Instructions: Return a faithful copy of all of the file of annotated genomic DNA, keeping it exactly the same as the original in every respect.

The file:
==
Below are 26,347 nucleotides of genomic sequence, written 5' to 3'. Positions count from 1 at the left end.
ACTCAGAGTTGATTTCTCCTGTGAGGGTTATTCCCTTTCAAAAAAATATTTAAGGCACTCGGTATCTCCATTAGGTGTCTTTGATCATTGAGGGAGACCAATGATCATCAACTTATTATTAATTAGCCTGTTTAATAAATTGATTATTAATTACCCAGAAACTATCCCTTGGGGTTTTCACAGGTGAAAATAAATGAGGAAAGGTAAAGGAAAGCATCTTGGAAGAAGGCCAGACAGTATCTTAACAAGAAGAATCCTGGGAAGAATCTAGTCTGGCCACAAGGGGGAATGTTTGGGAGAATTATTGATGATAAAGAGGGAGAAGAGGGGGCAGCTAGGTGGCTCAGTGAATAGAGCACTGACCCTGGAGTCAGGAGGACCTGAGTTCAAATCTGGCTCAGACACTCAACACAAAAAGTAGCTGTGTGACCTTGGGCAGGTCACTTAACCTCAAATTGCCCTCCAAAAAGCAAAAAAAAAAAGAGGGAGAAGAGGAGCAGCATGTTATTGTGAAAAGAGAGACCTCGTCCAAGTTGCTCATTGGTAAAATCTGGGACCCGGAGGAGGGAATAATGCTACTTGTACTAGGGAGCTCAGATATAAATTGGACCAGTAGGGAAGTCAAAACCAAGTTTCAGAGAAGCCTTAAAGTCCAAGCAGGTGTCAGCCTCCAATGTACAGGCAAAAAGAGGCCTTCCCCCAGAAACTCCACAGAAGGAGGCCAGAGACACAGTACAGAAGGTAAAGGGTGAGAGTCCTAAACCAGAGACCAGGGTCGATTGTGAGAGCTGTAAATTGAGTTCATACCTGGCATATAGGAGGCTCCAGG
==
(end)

Below are 26,347 nucleotides of genomic sequence, written 5' to 3'. Positions count from 1 at the left end.
ACTCAGAGTTGATTTCTCCTGTGAGGGTTATTCCCTTTCAAAAAAATATTTAAGGCACTCGGTATCTCCATTAGGTGTCTTTGATCATTGAGGGAGACCAATGATCATCAACTTATTATTAATTAGCCTGTTTAATAAATTGATTATTAATTACCCAGAAACTATCCCTTGGGGTTTTCACAGGTGAAAATAAATGAGGAAAGGTAAAGGAAAGCATCTTGGAAGAAGGCCAGACAGTATCTTAACAAGAAGAATCCTGGGAAGAATCTAGTCTGGCCACAAGGGGGAATGTTTGGGAGAATTATTGATGATAAAGAGGGAGAAGAGGGGGCAGCTAGGTGGCTCAGTGAATAGAGCACTGACCCTGGAGTCAGGAGGACCTGAGTTCAAATCTGGCTCAGACACTCAACACAAAAAGTAGCTGTGTGACCTTGGGCAGGTCACTTAACCTCAAATTGCCCTCCAAAAAGCAAAAAAAAAAAGAGGGAGAAGAGGAGCAGCATGTTATTGTGAAAAGAGAGACCTCGTCCAAGTTGCTCATTGGTAAAATCTGGGACCCGGAGGAGGGAATAATGCTACTTGTACTAGGGAGCTCAGATATAAATTGGACCAGTAGGGAAGTCAAAACCAAGTTTCAGAGAAGCCTTAAAGTCCAAGCAGGTGTCAGCCTCCAATGTACAGGCAAAAAGAGGCCTTCCCCCAGAAACTCCACAGAAGGAGGCCAGAGACACAGTACAGAAGGTAAAGGGTGAGAGTCCTAAACCAGAGACCAGGGTCGATTGTGAGAGCTGTAAATTGAGTTCATACCTGGCATATAGGAGGCTCCAGG